If you go this route a multi-spark distributor is a worthy investment. Even with fairly high compression ratios, when idling and certainly when cruising around 2000 RPMs the throttle is hardly open so the mixture isn't very dense, this results in a mixture that can be hard to light off and burns too slowly. The multi-spark feature of things like the MSD ignition greatly improve the chances of getting the mixture to catch fire, this reduces miss and late fires which again improves mileage and power.

So this would basically bring the car up to late 1980’s early 1990's technology which is already a quantum improvement over 1976. Making this a lot more decent running machine without changing its essential character.

Bogie

Last edited by oldbogie; 04-23-2013 at 05:45 PM.
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Old 04-24-2013, 07:43 AM
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Originally Posted by oldbogie View Post
Not that the 1976 350 isn't a dog but those cars really suffer from the technology of the day where a turbo 350 is mated to a 2.56 rear axle. These were designed to hit splendid fuel mileage at a constant 55 mph on the EPA's chassis dynamometer. Real world performance had nothing to do with how they were built.

To correct this problem would take a 454 not just a little more power out of the 350. Been there, done that so I'm not just passing gas on the subject.

I really doubt that these things are ever going to bring a fortune when Barrett/Jackson auctions them to some collector, so I wouldn't be too concerned if I was waying that against wanting to keep and use a family heir loom.

With that thought in mind I'd start with the transmission and rear-end. I'd install a 700R4 and probably either a 3.08 or even a 3.23 gear set into the rear axle. The 700R4 has a low gear of 3.06 to 1 for getting launched from a stop against the TH350 of 2.52. This will greatly improve stop and go fuel economy. At the other end of the scale the 700R4 has an overdrive 4th of .7 to 1 which compared to 1:1 high in the TH350 reduces freeway cruise RPM by 30 percent which will be even less ratio than your 2.56 rear currently delivers. About 2.12 when using a 3.08 rear end or about 2.26 with a 3.23 rear end. On top of that; the 700R4 brings a lockup converter such that when cruising the freeway it will eliminate converter slip which on the flat roads of Houston would be another 100 to 150 RPM reduction with a stock stall converter.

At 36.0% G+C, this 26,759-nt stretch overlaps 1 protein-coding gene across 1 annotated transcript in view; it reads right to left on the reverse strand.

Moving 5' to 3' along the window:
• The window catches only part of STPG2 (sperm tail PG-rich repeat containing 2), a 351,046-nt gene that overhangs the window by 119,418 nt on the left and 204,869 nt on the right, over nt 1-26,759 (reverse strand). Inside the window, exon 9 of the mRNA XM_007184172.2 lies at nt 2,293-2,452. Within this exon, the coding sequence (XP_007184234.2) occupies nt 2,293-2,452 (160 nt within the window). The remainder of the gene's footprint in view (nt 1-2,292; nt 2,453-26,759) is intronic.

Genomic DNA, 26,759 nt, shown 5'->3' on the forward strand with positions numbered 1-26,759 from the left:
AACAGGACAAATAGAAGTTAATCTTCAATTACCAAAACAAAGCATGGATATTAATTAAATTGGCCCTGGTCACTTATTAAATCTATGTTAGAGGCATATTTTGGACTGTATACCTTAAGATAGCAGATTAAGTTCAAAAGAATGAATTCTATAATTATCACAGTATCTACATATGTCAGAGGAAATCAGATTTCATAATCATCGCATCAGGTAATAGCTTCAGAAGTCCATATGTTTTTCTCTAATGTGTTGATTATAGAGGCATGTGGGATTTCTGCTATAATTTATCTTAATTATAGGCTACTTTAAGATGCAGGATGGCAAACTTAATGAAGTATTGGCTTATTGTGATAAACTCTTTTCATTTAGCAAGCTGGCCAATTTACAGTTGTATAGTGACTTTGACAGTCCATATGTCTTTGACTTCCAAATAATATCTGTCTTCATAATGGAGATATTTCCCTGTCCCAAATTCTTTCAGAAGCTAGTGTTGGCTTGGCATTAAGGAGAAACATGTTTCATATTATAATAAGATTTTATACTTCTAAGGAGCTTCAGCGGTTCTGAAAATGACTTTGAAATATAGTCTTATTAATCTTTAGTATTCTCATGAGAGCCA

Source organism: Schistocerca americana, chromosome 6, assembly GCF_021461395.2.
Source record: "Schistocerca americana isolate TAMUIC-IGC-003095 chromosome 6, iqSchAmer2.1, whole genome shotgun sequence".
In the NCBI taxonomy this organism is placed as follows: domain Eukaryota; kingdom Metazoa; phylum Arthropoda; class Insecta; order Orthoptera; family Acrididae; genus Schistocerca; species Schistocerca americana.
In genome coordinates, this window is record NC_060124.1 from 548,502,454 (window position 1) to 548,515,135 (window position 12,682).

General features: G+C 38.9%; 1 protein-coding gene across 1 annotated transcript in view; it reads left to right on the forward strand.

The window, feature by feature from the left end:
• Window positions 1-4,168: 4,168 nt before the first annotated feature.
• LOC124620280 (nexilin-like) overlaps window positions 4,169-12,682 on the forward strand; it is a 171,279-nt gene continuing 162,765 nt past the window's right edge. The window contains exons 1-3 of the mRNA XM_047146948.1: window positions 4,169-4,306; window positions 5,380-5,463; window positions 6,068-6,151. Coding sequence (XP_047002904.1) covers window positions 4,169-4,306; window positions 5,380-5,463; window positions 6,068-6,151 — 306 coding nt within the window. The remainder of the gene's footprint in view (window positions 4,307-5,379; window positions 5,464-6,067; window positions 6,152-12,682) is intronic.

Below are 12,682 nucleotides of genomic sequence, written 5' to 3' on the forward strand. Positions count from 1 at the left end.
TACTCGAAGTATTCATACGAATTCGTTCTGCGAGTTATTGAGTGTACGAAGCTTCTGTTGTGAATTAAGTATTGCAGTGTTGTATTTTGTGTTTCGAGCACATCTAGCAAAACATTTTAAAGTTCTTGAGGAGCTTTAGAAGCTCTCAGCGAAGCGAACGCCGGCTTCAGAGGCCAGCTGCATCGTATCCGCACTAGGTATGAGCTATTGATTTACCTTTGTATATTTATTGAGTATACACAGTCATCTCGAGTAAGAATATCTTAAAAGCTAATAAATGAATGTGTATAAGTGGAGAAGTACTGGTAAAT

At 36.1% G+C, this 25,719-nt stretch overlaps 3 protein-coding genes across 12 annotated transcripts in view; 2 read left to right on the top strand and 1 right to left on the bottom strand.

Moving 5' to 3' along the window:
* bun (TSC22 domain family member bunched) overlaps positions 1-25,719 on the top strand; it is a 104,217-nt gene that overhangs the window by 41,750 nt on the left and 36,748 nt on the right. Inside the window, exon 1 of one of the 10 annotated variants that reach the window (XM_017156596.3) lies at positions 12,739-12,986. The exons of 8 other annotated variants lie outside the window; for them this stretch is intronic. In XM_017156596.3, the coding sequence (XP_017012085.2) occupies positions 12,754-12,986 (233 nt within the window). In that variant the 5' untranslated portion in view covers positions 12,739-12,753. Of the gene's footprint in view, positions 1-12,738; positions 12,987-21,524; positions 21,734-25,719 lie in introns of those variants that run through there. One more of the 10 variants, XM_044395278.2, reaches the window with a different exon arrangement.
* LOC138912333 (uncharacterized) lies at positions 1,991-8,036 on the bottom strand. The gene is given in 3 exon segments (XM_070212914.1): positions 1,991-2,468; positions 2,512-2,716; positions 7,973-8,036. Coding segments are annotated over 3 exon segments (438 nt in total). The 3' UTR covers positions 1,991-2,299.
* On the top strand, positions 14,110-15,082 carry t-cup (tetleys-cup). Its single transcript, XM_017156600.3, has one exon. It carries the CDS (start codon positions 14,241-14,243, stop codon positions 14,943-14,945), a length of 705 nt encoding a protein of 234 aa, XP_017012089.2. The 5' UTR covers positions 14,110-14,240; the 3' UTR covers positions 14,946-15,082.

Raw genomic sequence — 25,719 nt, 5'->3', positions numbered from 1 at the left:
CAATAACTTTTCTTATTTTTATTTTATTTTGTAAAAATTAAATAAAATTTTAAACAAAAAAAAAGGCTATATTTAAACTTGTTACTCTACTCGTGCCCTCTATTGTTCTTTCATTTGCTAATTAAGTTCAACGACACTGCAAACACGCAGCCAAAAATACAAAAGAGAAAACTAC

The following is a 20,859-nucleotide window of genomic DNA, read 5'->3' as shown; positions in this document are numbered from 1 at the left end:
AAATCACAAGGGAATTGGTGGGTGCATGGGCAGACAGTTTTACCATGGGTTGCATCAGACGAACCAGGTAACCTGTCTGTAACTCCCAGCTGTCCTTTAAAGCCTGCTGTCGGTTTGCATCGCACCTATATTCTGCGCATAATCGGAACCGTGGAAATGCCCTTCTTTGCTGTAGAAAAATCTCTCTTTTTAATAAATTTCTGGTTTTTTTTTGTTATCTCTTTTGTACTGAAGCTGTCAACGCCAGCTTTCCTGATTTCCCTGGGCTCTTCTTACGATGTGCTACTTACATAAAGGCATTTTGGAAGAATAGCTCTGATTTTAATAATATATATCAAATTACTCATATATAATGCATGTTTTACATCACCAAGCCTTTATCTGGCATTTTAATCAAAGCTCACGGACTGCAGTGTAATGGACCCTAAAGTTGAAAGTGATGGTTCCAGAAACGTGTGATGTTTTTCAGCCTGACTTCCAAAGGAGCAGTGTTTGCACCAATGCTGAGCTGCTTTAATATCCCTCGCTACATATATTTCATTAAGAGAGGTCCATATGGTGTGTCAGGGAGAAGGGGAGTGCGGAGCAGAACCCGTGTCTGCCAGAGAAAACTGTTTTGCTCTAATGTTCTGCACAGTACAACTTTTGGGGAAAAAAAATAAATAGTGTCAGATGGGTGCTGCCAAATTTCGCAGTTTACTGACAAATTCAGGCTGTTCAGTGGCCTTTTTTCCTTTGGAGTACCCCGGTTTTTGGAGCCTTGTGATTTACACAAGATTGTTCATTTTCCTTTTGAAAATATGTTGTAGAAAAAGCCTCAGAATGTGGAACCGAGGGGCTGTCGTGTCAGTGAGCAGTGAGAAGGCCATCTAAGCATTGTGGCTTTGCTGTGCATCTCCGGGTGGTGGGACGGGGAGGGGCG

For your suggested engine mods, you will quickly find that replacing the heads with modern combustion chambers like the Vortec and its many aftermarket clones will add 20 to 40 horses and torque foot pounds depending upon the cam just by themselves due to subtle but profound changes in combustion chamber shapes. There are aftermarket heads such as the 190 cc port aluminum ProComps that would allow the use of the EPS intake which I think is an excellent choice for a street cruiser. I'd recommend either the Edlebrock/Carter or the Q-Jet for carburetion. Or convert to OEM fuel injection, this really works better with super high cruising ratios than a carb because it doesn't depend upon air flow velocity through a venturi for figuring out the fuel metering, rather it uses sensor and a computer. So the fuel metering of EFI is much more stable and consistent with less slop in the transitions of throttle position. All this adds up to changing the 350 from a 9 to 15 mile per gallon engine to an 18 to 22 mpg engine.

I don't like your cam selection at all, these are old fashion long, did I say looong, ramp cams that keep the intake valve off the seat till mighty late in the compression cycle. They don't work well with low RPM engines as the late to seat intake valve allows the pressure from the rising piston to reverse pump the inducted mixture back up the intake and out the carb. The carb is a careless device and mixture pumped out (this is reversion) gets fuel added, that fuel rich mixture when sucked back in gets more fuel added. This again is something EFI doesn't contribute to. The answer to this is found in short ramp, fast lifting cams. The Comp XE262H is about a perfect solution as it gets the valves on and off the seat with a lot less ramp but holds almost the same .050 duration as the cams you're looking at.

If you're going deep enough to replace pistons, the better solution is a D dish with the smaller 64 cc head. You can dial in the Dynamic Compression Ratio (DCR) with the cam's intake closing point measured at .006 inch lift to about 8.0 to 8.3 or .4 as how that will reflect back to the dimensions of the Static Compression Ratio (SCR). It is most easy to build a powerful and fuel economical engine using modern small chamber heads and D dish pistons. You want the pistons to be a hyper-eutectic high silicon material as these experience very small dimension changes with temperature so they can be run with very little skirt clearance. This not only makes a quieter running engine, but it stabilizes the ring package where they meet the cylinder wall so that blow by and oil consumption is greatly reduced. All this adds up to being able to run more compression for the octane of fuel used. These days it is not uncommon to run up close to a static ratio in the high 9's on the street which adds to the engine's thermal efficiency which you see in better mileage and more power and torque and this can happen on regular to mid-grade unleaded.